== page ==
Today is the birthday of the talented musician, Skott Freedman. In getting this post together, I came to realize I have been a fan of Skott's music for longer than I have realized. It all came out when I came across his cover of "Walking In Memphis", by Marc Cohn. The song appeared on his 2003 release, 'Some Company'. As I am want to do, I found the album on CD Baby, and purchased it, along with his 2001 album, 'Anything Worth Mentioning'. Once they arrived, I played them, and instantly was blown away by this man, and his amazing talent. I swear, I would be able to listen to an instrumental album of Freedman playing the piano, it was so damn good. I swear, after listening, I put the CD player on repeat, and just was bathing in his music. The piano-driven music was lush, and ranged from sweet to intense. He had me from the first bar to the last.
So today is Skott's birthday, and to celebrate the day, I thought I would post a little retrospective of his music. I will start with the title song off his second album, 'Some Company'. The song has a great energy, combining a youthful swagger to a base of raw emotion. The piano has such a high-octane pace, and yet his vocals kept up with it, carrying us on the journey that went from hurt to joy, to dreams that allow you to bargain with God and be a better person. Enjoy the song"Some Company", written and performed by Skott Freedman.
But there was also a slower, softer side to Freedman's music. When I first heard "Do You" from his album 'Anything Worth Mentioning', I was so very touched. There was such a great honesty Skott brings to the song, and a beautifully soulful quality. This is only highlighted by stunning guest vocal by Kristin Cifelli. Listen to "Do You", and hear a different side of Freedman.
Now to return to his 2003 release, there is a stunning song that offered a message that was years ahead of time. "Until That Time", off 'Some Company', is basically telling people going through a tough time that things do, indeed, get better. If you are hurting today, or if you feel lonely, and don't quite feel as though you have the strength, look to your friend to lend a shoulder for you to rest, and regain your strength. I just adore this song.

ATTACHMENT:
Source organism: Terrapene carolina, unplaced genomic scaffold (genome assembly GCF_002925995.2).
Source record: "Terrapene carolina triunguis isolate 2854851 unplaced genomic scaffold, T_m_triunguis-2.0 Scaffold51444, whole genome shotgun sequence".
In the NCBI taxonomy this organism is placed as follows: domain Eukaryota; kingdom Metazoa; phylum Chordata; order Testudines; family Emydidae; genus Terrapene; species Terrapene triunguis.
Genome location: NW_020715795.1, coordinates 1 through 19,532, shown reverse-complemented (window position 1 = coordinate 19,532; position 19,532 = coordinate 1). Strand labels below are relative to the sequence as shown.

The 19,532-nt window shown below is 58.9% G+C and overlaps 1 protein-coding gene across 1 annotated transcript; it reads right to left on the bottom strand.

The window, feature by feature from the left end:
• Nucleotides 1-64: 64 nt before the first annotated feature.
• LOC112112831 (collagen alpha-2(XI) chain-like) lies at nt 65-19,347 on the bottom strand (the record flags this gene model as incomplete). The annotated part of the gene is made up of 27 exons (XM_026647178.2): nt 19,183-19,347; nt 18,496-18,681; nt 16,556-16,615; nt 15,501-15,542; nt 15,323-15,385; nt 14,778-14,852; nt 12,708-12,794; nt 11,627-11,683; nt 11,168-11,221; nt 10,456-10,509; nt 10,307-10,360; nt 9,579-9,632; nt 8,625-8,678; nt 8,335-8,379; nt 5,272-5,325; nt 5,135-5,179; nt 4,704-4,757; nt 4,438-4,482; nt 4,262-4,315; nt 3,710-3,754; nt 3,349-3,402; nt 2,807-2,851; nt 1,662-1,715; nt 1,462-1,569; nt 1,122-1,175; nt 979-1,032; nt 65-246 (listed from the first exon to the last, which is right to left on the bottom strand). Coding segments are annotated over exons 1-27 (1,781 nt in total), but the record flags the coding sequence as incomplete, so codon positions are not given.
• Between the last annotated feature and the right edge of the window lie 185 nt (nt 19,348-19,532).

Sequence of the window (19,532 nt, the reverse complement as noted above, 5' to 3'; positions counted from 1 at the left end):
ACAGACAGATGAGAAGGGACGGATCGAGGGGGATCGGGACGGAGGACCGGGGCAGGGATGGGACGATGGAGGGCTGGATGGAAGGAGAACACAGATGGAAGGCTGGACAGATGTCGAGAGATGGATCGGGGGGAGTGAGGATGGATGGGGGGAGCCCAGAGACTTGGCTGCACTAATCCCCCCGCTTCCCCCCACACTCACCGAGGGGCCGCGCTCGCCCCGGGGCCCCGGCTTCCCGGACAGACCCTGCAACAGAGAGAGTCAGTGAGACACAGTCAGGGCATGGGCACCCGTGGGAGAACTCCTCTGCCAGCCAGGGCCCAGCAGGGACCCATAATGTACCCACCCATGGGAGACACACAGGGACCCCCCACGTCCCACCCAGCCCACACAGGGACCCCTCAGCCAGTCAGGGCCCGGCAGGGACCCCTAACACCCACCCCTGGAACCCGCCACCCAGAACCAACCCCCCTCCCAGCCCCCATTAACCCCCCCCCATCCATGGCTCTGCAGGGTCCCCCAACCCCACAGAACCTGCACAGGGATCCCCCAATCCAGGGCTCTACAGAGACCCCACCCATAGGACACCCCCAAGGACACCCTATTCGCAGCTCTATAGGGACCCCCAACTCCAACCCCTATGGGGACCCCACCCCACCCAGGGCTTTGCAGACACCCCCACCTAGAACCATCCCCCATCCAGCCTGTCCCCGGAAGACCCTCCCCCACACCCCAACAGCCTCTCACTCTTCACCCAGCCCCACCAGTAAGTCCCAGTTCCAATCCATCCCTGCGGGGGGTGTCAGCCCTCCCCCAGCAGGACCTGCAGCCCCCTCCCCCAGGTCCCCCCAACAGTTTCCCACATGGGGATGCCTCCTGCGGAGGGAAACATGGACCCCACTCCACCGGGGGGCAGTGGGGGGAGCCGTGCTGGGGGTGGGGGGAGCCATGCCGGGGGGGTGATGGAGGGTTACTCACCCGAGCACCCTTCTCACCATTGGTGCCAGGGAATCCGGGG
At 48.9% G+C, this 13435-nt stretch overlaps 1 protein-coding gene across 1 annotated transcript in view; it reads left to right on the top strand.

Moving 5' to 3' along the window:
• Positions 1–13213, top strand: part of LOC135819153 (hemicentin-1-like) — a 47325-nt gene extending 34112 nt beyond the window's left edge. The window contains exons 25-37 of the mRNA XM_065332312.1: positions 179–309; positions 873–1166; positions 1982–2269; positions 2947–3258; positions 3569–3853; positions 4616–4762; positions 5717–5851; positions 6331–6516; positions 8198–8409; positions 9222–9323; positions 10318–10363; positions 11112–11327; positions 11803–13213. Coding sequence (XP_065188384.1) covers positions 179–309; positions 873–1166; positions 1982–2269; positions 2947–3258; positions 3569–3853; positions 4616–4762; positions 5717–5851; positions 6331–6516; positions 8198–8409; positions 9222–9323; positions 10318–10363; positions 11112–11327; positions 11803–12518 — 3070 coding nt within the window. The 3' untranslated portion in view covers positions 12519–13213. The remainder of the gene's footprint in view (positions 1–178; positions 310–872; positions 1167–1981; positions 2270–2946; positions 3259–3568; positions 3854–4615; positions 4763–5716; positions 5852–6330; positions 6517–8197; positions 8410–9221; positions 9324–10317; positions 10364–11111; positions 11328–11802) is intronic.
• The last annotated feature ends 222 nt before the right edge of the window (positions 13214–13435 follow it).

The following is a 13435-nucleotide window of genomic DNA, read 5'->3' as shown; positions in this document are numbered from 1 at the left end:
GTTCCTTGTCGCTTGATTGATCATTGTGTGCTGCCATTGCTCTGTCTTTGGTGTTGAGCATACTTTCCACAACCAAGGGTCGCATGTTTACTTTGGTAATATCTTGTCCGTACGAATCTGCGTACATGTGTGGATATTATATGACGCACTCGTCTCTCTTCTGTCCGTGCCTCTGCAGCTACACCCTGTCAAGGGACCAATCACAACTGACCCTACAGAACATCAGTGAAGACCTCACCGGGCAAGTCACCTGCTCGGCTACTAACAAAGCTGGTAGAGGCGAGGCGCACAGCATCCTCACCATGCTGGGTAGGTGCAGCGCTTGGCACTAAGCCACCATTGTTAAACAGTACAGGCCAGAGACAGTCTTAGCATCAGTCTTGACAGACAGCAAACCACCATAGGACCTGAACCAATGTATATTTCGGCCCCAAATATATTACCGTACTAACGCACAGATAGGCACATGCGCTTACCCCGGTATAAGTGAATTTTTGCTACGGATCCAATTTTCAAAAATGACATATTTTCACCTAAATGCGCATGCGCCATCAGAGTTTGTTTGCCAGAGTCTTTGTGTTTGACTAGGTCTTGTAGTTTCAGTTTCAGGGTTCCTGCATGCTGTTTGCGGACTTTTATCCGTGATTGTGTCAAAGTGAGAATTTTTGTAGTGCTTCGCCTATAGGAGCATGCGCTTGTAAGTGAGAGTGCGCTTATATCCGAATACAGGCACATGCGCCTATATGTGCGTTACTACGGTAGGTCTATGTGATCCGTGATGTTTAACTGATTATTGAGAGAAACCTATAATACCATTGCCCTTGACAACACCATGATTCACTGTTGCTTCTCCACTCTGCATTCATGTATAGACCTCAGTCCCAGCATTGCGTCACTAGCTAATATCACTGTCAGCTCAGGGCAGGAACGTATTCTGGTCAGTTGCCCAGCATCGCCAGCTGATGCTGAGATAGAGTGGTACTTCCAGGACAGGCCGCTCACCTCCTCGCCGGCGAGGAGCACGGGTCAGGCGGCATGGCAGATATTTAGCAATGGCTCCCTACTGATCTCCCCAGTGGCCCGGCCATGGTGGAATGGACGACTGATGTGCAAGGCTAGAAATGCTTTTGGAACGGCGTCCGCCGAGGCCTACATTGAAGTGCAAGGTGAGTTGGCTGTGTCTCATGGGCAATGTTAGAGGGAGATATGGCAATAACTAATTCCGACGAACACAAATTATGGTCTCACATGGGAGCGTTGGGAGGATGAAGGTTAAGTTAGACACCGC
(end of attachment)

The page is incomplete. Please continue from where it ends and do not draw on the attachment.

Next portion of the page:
Since I was already a fan, by the time he released 'Judge A Book' in 2005, I needed to get it right away. The album was a collection of songs chosen by votes from the fans, giving Freedman the opportunity to do some great arrangements for this cover album. He also did a few duets, all quite enjoyable. I will admit that I somehow managed to miss the release of his next album, The Cottage Sessions.' It came out in the fall of 2009, and I didn't realize it for about a month. What amazed me most was that I knew it was coming, because I had purchased the first single from the album a few months before, a cover of "Zombie" by The Cranberries. This song was a perfect match for his voice, and I loved it.
In 2010, Skott recorded the title track from a compilation album for charity. "I Hear On The Streets", from the album 'I Hear On The Streets', looked to raise money to benefit New Alternatives for LGBT Homeless Youth in NYC. The song was written by Emily Nyman, Lynn Berry, and Thomas Raniszewski. The song was dedicated to Jimmy Wheeler, a young man who took his life as the result of bullying. The song is really beautiful.
'I Hear On The Streets' can be purchased from iTunes, Amazon, and CD Baby. I have long wished I could see and hear Skott performing live, and still hold on to that dream. You can learn more about Skott Freedman on his official website. You can also 'like' him on Facebook, or check out his videos on YouTube. You can also find his music on iTunes, Amazon, and CD Baby.